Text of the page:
“You almost did help me. You were on my side for a moment. If you’re Jewish then you know all Jews share some basic, holy traits. We are bashful, merciful, and doers of kindness. We don’t harm the innocent. We certainly don’t send children to be thrown into prison cells. You can still stop this evil thing. Cut the ropes around my wrists and I’ll slide off the horse. You can tell them I escaped.”


“Please. I know someone very wealthy who lives not far from the castle, near the harbor. A wealthy Jewish man who will pay you handsomely. If it’s money you need, you will have it. Just let me go.”

Jorin yanked the horse, bringing it to a sudden stop. He swiveled in his saddle and stared back at Shimshon. His eyes were flashing.

“Enough! If you can’t keep quiet, I will gag you with rope.”

“You don’t understand anything! Listen, this isn’t just about me. It’s about a mission to stop evil men from getting their hands on scrolls that can create monsters!”

“Monsters?” Jorin’s shoulders shook as he chuckled. “There are no such thing as a monster—”


The entire forest shook as a massive foot landed in the middle of the forest clearing. The impact threw everyone from their horses. Shimshon hit the forest floor hard, beside Jorin.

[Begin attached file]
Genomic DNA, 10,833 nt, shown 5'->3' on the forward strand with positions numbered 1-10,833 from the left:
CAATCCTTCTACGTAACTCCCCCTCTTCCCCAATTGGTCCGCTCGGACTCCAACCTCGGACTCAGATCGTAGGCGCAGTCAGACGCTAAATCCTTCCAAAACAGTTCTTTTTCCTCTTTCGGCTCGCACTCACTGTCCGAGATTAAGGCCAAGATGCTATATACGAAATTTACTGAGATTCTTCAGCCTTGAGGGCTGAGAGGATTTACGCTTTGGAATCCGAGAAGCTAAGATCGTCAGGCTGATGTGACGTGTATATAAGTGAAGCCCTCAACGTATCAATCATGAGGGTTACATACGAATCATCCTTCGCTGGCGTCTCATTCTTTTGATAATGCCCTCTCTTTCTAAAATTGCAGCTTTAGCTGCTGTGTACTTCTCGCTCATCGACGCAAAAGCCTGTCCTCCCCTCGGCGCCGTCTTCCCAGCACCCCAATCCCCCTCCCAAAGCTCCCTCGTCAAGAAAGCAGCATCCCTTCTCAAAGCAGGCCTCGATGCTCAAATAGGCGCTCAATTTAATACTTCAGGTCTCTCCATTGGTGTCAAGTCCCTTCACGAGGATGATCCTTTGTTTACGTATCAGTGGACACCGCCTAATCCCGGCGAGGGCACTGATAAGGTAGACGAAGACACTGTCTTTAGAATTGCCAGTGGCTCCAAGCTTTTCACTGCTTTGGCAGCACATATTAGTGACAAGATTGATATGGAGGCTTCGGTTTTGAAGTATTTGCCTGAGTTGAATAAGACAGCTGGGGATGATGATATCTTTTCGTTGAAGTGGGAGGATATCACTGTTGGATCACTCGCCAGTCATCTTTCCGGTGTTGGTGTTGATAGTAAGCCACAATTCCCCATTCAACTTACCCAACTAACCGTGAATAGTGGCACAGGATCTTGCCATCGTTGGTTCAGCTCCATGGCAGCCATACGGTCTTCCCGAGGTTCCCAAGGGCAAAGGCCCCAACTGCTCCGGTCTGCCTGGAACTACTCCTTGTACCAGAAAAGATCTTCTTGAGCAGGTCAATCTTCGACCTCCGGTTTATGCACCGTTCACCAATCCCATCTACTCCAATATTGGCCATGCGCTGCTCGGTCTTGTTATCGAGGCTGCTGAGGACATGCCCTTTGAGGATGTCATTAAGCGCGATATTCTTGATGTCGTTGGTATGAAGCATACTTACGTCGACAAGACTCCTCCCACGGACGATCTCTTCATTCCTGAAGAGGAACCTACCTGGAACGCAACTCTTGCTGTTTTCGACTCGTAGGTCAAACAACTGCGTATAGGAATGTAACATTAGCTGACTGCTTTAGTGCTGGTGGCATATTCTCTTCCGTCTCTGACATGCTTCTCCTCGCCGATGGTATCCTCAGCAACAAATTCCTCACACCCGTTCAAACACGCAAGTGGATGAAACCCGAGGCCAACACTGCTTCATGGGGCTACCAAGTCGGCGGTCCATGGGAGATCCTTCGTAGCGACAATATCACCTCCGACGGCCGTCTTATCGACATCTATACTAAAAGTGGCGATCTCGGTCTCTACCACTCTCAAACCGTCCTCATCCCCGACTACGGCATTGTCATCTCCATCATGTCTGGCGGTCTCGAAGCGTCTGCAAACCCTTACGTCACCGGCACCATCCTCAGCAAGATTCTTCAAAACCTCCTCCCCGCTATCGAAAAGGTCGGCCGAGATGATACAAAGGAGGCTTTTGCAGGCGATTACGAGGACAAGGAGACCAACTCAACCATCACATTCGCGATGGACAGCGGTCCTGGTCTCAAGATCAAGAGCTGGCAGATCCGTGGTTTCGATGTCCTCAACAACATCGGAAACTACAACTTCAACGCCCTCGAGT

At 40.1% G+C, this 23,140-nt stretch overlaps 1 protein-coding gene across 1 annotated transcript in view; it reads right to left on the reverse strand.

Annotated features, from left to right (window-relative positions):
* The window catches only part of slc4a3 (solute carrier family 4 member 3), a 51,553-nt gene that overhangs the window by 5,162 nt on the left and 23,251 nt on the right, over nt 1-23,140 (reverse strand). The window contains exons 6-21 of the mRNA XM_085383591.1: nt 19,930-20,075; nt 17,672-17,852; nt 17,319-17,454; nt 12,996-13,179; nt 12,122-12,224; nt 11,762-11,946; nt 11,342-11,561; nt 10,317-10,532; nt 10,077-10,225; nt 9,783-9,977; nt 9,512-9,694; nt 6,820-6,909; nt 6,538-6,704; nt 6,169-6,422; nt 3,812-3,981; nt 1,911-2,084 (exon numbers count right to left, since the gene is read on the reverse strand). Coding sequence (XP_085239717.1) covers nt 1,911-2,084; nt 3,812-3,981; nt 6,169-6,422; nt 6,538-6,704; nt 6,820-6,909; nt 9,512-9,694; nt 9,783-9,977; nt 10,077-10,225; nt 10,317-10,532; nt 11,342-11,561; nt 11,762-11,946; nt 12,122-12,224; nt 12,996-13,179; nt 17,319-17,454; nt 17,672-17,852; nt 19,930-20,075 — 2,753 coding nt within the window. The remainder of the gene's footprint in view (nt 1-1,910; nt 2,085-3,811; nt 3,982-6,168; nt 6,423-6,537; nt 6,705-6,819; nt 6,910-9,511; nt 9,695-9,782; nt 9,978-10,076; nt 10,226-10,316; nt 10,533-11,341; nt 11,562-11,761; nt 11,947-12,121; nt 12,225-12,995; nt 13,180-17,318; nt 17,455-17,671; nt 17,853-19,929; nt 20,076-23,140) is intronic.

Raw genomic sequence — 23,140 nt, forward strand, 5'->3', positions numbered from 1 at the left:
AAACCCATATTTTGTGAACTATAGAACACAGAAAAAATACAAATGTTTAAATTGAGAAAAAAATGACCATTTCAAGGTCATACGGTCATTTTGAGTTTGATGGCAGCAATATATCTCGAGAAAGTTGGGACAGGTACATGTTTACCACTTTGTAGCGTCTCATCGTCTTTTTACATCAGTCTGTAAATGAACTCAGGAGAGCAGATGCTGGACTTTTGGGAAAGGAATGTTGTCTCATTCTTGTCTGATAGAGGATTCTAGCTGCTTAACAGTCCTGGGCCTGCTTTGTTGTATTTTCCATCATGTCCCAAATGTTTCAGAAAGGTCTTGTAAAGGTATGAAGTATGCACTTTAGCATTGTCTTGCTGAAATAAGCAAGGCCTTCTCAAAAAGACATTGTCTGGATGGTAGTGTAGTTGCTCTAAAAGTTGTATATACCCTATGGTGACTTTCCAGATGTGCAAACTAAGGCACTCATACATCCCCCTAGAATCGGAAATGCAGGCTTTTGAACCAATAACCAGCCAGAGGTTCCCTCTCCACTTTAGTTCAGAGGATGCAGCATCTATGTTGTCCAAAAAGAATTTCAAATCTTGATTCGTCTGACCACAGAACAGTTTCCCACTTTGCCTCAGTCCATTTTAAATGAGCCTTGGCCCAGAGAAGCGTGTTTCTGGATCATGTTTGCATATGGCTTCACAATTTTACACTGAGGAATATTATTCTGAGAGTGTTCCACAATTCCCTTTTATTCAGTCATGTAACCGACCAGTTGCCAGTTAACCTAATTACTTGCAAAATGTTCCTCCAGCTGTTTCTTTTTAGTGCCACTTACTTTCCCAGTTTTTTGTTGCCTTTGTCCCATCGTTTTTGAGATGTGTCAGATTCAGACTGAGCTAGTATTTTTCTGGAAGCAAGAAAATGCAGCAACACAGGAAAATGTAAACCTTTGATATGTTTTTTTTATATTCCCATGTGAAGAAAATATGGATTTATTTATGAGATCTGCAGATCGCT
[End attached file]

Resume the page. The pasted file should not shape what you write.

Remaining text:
The men unsheathed their weapons as another foot landed, rattling every bone in their bodies. Then two enormous hands pulled aside the trees and Pinchas the golem peered down at the human beings staring up at him in horror.

Shabsi’s tiny silhouette appeared on the golem’s shoulder, framed by the giant moon above them.


“Reb Shabsi! I’m down here!”

The golem roared in anger, his giant hand speeding toward Shimshon’s captors.

They turned and ran, dragging Shimshon with them.

“To the water!” the leader screamed.

The got to the river and pulled out several canoes hidden behind the trees.

“Let’s hope that thing can’t swim!”

They threw Shimshon into a canoe and began paddling frantically across the still waters.

The golem emerged from the forest, his giant head turning left and right as he searched for Shimshon.

Shabsi’s squeaky voice rang out.

“In the water, Pinchas! He’s in the water!”

The golem plucked Shabsi from his shoulder and set him down gently on the sand. Then he raced forward, splashing into the water, sending waves crashing in all directions. The canoes flipped in the air, colliding with each other.

Shimshon found himself drowning, unable to swim in the frothing, turbulent water with his hands tied as the golem waded closer to them, every movement sending massive waves coursing across the river.

Suddenly, Shimshon felt Jorin lifting him from the water and dragging him into the canoe he had managed to turn upright. The golem let out a bellow of surprise as the riverbed sank beneath his feet, and he dropped deep down, the waters reaching close to his nose.

“Turn us around!” Shimshon yelled at Jorin as the canoe moved further down the river, and the golem roared in frustration, unable to chase them.

“No. I’m going to finish what we started.”

to be continued… 


(Originally featured in Mishpacha Jr., Issue 972)